A Young Adult Expresses Her New Understandings of Marriage in a Painting

Jacqueline Claire Leal, a third generation American Bahá’í, took the course Thinking of Relationships and Marriage? (faculty: Susanne Alexander, Alex Blakeson, Wendi Momen) because she is “interested in deepening” her “application of Bahá’u’lláh’s principals in all areas” of her life and her relationships. She is an artist and an actress, originally from Texas but now living in the Los Angeles area. Her latest professional project is a life-affirming comedic pilot for a television series that approaches the topic of death in a relatable and loving way. For her final learning project for the relationship and marriage course, she chose to create an as-yet-unnamed painting. About it, she wrote the following.—THE EDITORS

by Jacqueline Claire Leal

treeoflifeThis piece represents my evolving understanding of marriage in light of the Bahá’í writings.

The tree is strong, earthy, and grounded, set against a cosmic background, and there is a sense that the roots and branches extend eternally, part of a timeless process and dimension beyond its own individual existence.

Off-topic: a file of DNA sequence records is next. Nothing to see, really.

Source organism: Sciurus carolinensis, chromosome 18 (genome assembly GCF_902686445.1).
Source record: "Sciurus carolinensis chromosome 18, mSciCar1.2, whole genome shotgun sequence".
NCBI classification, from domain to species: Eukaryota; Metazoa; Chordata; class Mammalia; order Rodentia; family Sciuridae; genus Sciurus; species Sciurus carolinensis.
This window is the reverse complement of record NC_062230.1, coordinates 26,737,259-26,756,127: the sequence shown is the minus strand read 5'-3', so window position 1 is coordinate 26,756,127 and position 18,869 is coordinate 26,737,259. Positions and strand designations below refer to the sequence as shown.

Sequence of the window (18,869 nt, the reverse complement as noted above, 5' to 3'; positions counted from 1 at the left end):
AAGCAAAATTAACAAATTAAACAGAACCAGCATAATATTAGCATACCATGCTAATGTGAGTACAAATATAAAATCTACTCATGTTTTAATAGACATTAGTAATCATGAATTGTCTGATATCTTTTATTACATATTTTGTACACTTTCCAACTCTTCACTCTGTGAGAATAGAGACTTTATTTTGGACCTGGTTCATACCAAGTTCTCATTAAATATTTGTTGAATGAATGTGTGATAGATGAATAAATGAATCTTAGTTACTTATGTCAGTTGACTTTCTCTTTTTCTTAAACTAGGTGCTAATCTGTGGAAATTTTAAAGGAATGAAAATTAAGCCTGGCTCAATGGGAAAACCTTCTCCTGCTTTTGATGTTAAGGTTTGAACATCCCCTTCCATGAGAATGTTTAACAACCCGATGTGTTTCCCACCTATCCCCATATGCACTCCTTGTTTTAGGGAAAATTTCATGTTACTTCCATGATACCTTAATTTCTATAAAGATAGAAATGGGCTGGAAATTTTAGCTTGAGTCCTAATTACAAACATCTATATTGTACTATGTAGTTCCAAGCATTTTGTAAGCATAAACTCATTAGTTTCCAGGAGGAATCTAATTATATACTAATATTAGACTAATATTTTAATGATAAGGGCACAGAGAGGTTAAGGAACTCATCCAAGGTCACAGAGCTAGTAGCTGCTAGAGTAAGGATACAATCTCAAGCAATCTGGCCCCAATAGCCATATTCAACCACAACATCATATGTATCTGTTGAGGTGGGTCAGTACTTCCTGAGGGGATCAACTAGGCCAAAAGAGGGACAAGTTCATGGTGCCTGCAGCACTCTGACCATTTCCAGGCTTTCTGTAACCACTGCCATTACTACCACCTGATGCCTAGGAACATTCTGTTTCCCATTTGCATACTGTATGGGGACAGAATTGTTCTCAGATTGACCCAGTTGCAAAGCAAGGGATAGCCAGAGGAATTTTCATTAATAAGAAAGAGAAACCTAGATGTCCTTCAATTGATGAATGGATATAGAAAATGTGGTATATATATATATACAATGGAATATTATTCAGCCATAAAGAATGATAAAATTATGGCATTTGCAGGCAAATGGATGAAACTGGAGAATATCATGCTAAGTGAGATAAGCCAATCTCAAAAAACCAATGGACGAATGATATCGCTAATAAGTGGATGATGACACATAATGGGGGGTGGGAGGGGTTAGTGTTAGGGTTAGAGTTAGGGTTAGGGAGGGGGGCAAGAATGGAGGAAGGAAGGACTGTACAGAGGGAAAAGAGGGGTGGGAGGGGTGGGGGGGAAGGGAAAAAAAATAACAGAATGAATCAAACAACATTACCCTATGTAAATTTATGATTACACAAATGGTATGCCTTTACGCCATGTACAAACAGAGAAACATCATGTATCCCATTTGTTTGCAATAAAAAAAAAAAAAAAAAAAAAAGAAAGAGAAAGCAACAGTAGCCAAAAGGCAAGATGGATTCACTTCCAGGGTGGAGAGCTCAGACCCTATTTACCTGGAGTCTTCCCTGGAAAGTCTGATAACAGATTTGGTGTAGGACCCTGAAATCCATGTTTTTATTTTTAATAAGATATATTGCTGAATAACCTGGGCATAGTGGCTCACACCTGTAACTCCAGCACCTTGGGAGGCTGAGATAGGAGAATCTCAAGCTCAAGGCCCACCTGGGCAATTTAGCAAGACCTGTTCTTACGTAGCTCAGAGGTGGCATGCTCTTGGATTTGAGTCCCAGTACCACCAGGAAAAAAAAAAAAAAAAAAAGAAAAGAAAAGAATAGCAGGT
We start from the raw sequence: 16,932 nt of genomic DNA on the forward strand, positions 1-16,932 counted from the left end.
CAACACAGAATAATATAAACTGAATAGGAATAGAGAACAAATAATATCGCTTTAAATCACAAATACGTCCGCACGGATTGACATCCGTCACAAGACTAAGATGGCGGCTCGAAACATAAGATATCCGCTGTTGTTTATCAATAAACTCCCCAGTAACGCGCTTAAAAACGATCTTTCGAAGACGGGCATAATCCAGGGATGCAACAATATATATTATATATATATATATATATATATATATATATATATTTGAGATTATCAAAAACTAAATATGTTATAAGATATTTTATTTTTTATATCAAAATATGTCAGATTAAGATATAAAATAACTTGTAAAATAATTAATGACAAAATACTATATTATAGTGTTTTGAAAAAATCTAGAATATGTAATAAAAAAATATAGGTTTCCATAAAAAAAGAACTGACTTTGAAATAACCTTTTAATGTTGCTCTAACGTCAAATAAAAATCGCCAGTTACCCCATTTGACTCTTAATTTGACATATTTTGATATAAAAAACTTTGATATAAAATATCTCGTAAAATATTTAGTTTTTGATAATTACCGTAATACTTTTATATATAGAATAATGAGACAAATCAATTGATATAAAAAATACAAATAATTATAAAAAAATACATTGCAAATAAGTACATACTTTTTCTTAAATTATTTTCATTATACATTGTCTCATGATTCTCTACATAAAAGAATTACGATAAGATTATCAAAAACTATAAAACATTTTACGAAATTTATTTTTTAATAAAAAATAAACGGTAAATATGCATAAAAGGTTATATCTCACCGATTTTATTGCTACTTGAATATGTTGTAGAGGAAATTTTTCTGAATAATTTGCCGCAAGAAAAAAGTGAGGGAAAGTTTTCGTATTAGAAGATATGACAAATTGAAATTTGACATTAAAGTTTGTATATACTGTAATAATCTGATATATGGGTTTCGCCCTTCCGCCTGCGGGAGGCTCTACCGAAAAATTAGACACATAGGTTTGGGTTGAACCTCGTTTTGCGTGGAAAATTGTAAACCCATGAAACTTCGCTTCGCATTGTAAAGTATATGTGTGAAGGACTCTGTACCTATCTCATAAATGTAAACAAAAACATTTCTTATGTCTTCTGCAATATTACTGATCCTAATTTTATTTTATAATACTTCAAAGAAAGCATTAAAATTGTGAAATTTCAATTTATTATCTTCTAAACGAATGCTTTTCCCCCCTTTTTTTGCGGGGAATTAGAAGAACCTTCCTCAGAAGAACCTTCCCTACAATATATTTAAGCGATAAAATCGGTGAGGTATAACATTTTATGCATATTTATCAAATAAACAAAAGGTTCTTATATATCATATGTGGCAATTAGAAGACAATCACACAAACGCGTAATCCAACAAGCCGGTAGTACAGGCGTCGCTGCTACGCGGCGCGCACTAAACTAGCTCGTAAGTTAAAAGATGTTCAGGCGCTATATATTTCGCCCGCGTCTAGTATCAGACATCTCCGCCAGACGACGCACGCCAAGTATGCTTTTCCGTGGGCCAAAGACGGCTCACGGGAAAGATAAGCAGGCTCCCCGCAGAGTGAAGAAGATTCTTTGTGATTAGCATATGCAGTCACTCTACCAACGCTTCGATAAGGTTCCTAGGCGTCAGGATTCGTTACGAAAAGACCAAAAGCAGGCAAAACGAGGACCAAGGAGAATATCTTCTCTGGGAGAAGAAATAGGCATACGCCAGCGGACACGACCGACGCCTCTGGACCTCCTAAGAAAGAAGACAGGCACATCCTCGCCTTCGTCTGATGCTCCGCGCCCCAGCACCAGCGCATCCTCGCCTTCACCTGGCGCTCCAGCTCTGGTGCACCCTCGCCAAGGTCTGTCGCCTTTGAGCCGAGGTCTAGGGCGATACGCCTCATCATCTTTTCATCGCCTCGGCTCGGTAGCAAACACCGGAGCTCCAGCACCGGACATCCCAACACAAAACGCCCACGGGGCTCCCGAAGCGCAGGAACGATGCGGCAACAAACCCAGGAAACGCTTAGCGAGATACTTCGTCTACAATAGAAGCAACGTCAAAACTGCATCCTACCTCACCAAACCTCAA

A few specific images from the Bahá’í writings that served as inspiration and I attempted to incorporate:

From Selections from the Writings of ‘Abdu’l-Bahá 86: 118

“The true marriage of Bahá’ís is this, . . . that they may . . . enjoy everlasting unity throughout all the worlds of God.

From Selections from the Writings of ‘Abdu’l-Bahá 87: 119

“threading lights of Thine abounding grace”
“luminous rays of Thy bestowals”
“branch out from this great tree”
“the gifts that rain down from Thy clouds of grace”

From Bahá’í Prayers, U.S. 2002 edition, 119

“attracting perpetual grace”
“cast pearls of pure and goodly issue on the shore of life”

The act of creating the piece was an apropos learning experience for, though I had all the materials and a vision for what I wanted to make, it still took longer and went through more evolutions than I expected. It is a balance of clear-headed preparation  (which I could have done more of) as well as allowing the art, the process itself to guide, let it be what it wants to be, not what is imposed upon it. I also consider this piece still unfinished, which I feel is also a fitting reflection of where I am in my understanding of the topic.

The painting is as yet unnamed. I welcome title suggestions!

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